a. While one of the essences of capitalism is the operation of a free market, its practical and actual essence is profit making. Real-life capitalists will do almost anything to derive a profit; and will think nothing of abrogating various laws, especially those of supply and demand, if they can even temporarily make a good income from doing so. Many--indeed most--of the special regulations, subsidies, or franchises which governments grant in order to create coercive monopolies are granted because some capitalist venture lobbied, bribed, propagandized and otherwise pressured government into granting it such special privileges. As long as such privileges are profitable, and capitalists are allowed to pursue the profit motive fairly freely, there is every reason to believe that businesses will continue to demand and receive government-backed monopolistic privileges and that the operations of the free market will not be maintained.
Capitalists who construct coercive monopolies may be cutting their own throats by doing so, but that seems to be one of the main conditions intrinsic to any brand of capitalism that has yet existed or will probably ever will. Various capitalists, ostensibly for their own profit motives, cut their own throats (as well as those of their competitors) in many ways. Tough! But this is the grim reality of profit making that Rand fails to acknowledge. Her "capitalist" never does anything wrong or stupid, because, by definition, he is an all-knowing, all-beneficent god who can do no wrong.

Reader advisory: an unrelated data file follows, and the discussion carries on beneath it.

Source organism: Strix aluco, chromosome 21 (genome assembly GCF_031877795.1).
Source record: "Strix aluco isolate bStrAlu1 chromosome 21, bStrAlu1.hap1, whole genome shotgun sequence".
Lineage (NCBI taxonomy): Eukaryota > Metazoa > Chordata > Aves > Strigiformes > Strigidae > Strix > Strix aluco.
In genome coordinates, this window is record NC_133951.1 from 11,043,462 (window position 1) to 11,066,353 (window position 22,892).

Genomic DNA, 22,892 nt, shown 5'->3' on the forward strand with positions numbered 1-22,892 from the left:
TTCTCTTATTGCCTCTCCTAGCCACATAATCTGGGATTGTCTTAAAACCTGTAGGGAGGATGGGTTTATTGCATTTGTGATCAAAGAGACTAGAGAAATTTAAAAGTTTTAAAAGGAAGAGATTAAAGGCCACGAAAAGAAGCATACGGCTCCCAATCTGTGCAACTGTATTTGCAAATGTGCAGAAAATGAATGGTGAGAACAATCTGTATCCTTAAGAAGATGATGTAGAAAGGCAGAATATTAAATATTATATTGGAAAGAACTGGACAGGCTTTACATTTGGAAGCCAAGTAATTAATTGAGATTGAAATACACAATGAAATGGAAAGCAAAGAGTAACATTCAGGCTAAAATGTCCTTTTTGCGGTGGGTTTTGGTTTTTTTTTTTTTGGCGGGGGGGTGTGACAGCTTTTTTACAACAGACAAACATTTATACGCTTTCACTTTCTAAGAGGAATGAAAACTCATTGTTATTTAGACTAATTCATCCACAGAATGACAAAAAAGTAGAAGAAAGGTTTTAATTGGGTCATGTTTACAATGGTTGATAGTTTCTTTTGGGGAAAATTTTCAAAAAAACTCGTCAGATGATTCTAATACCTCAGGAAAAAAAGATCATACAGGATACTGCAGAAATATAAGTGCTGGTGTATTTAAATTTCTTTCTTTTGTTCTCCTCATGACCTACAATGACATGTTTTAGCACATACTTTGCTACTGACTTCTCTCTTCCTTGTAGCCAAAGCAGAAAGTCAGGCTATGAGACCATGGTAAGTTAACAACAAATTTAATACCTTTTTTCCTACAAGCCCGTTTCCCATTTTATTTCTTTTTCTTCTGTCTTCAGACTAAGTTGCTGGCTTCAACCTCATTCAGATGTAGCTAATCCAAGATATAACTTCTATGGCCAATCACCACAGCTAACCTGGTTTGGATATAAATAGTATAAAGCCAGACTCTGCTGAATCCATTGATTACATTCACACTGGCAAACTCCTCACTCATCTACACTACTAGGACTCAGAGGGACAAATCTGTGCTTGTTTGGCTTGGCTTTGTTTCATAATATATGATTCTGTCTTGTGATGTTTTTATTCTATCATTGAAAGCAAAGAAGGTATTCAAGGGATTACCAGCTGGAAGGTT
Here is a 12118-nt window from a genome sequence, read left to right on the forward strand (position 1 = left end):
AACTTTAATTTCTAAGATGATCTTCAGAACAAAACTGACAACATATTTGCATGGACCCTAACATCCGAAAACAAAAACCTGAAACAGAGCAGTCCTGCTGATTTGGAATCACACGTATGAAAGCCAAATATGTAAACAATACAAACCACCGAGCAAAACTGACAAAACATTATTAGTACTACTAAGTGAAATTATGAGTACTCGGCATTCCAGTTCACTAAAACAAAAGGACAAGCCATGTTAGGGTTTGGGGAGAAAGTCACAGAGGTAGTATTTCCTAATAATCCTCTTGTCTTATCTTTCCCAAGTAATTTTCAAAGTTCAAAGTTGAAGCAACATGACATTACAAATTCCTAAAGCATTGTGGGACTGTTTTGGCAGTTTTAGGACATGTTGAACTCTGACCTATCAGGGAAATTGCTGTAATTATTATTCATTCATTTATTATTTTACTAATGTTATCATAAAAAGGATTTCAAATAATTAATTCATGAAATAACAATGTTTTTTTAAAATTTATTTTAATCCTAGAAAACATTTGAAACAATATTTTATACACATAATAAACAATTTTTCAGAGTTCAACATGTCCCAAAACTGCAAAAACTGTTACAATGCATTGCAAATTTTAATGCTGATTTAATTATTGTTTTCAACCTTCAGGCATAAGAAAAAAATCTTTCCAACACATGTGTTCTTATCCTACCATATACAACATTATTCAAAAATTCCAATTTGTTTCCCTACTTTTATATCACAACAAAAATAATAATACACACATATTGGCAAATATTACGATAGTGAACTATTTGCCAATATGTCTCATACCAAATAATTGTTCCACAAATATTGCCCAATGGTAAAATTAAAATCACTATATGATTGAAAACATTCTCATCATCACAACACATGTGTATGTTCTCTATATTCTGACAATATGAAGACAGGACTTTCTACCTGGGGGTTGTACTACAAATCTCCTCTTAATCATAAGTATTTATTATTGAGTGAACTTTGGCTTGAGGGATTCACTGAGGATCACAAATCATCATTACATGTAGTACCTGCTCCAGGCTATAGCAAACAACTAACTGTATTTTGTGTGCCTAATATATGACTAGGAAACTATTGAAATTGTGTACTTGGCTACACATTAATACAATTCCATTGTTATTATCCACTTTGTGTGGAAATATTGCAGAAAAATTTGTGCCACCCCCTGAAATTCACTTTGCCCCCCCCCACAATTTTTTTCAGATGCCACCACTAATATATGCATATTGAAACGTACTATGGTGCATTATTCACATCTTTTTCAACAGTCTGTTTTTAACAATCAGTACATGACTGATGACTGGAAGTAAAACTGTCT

b. Although it may have been true at one time that coercive monopolies were not necessary and that it was possible (but not easy!) to avoid their growth, this is probably not true today. In the old days, almost anyone with a little capital could open up a business and did not have to get involved with any kind of governmental agency.
Today, many industries--such as the production of large aircraft--require an investment of literally billions of dollars, which is a small, but significant portion of the total economy; A huge investment gamble for any one firm. Because of that, capitalists require some kind of guarantee that parts of the government (such as the armed forces) will purchase large numbers of the finished product. Even more important, perhaps, is the fact that there are certain industries, such as atomic power, which are just too big for any ordinary-sized business, and have to be run largely along the lines of a coercive monopoly. Moreover, competition would require duplication of time, energy, and waste of too much of our resources. For, such industries have to be regulated to a considerable extent by government agencies; and they have to be subsidized or guaranteed by the government as well. Therefore, if it was feasible in Adam Smith's day for business to operate completely along the lines of the free market, and history shows that even then it wasn't--it seems clear the huge benefits from a single, regulated producer in the mass production of certain kinds of products, has made increasing governmental control over those businesses a virtual necessity.